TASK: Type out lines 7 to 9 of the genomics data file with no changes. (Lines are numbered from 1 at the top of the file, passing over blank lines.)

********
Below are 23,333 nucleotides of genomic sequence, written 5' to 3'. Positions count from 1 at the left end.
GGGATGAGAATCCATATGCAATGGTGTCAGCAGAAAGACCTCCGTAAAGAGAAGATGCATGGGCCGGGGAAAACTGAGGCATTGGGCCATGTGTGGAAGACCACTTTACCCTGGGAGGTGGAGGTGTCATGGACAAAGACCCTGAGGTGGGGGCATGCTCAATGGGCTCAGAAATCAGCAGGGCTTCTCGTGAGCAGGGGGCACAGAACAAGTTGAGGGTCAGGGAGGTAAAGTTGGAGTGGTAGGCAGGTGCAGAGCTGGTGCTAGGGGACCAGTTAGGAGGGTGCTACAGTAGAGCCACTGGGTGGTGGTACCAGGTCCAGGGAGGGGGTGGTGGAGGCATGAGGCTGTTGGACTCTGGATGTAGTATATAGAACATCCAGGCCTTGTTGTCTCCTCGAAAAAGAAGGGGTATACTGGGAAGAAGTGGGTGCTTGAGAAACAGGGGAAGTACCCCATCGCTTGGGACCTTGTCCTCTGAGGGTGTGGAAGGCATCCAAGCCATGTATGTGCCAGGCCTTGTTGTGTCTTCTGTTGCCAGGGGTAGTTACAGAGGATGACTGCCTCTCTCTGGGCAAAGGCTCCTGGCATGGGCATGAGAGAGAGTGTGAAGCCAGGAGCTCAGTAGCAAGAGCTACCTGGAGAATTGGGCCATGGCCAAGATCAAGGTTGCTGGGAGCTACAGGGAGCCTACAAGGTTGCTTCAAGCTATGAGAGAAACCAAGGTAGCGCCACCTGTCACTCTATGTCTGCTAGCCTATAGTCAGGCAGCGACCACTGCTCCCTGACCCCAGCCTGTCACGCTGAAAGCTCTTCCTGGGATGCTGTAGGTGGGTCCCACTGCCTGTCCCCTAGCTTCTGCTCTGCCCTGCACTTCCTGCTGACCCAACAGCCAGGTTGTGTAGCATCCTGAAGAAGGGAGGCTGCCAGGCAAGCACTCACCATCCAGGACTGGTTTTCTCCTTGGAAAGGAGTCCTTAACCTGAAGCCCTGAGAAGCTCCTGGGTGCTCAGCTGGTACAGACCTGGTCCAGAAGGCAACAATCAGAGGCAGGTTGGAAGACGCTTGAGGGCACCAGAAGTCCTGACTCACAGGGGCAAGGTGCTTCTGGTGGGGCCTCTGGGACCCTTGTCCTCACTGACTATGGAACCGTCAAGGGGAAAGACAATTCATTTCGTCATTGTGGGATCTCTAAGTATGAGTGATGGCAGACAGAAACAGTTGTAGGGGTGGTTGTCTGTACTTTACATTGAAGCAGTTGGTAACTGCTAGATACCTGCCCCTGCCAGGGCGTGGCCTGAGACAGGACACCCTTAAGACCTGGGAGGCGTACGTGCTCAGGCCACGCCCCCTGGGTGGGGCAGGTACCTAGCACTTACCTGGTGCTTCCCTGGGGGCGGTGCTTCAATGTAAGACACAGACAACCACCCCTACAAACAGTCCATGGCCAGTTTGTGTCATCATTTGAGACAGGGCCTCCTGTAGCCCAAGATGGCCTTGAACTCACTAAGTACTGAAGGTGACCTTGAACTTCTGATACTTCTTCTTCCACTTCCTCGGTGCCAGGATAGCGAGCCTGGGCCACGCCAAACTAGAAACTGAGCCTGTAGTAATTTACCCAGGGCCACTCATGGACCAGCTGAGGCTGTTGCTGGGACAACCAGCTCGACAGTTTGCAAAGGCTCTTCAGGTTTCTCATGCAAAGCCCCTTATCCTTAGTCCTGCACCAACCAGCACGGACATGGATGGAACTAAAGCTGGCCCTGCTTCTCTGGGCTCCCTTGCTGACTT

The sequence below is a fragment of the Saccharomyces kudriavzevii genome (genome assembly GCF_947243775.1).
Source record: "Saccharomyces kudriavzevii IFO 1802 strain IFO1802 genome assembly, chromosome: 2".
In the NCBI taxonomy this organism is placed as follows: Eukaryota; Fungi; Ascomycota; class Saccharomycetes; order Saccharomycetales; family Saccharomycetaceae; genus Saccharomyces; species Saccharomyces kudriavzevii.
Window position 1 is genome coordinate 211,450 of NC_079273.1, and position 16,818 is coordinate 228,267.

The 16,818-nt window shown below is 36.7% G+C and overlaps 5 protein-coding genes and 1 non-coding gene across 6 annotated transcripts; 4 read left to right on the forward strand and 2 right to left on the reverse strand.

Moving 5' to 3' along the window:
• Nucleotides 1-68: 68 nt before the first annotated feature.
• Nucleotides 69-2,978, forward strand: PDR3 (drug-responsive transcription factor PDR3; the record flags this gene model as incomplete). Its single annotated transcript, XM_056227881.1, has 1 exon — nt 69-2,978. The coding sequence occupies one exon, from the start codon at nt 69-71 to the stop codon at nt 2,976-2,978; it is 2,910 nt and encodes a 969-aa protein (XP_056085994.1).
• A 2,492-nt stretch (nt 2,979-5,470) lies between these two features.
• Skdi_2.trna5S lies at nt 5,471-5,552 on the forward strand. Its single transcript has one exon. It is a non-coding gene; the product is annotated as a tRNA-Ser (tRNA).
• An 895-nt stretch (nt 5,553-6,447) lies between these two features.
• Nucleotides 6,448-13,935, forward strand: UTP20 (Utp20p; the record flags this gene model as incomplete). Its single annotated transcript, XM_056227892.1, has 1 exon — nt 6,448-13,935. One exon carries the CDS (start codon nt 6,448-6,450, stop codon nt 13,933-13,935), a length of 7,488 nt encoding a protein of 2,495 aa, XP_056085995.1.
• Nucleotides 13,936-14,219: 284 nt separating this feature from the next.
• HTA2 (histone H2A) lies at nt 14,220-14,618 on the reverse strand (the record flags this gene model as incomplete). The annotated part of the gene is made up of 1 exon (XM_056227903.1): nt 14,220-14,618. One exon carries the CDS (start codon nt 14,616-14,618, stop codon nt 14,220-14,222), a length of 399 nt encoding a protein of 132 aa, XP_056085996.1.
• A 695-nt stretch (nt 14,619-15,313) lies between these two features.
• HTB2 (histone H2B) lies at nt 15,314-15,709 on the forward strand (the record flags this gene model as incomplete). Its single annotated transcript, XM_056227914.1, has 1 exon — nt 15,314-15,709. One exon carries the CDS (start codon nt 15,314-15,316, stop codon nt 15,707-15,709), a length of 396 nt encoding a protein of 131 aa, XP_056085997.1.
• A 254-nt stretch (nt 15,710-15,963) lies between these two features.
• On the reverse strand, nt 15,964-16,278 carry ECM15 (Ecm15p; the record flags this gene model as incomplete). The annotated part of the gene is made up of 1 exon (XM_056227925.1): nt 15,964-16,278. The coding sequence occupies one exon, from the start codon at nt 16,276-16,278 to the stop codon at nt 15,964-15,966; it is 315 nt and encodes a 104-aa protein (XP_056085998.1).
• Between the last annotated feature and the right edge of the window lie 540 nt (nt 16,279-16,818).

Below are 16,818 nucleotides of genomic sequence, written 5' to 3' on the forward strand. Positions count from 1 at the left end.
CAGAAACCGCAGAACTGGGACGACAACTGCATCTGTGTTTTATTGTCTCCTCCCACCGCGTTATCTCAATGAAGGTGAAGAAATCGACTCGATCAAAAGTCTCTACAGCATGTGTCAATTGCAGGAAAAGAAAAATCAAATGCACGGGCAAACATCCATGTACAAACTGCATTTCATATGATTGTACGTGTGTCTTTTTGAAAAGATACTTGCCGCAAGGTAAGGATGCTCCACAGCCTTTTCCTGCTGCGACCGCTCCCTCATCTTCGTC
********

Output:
The 16,818-nt window shown below is 36.7% G+C and overlaps 5 protein-coding genes and 1 non-coding gene across 6 annotated transcripts; 4 read left to right on the forward strand and 2 right to left on the reverse strand.

Moving 5' to 3' along the window:
• Nucleotides 1-68: 68 nt before the first annotated feature.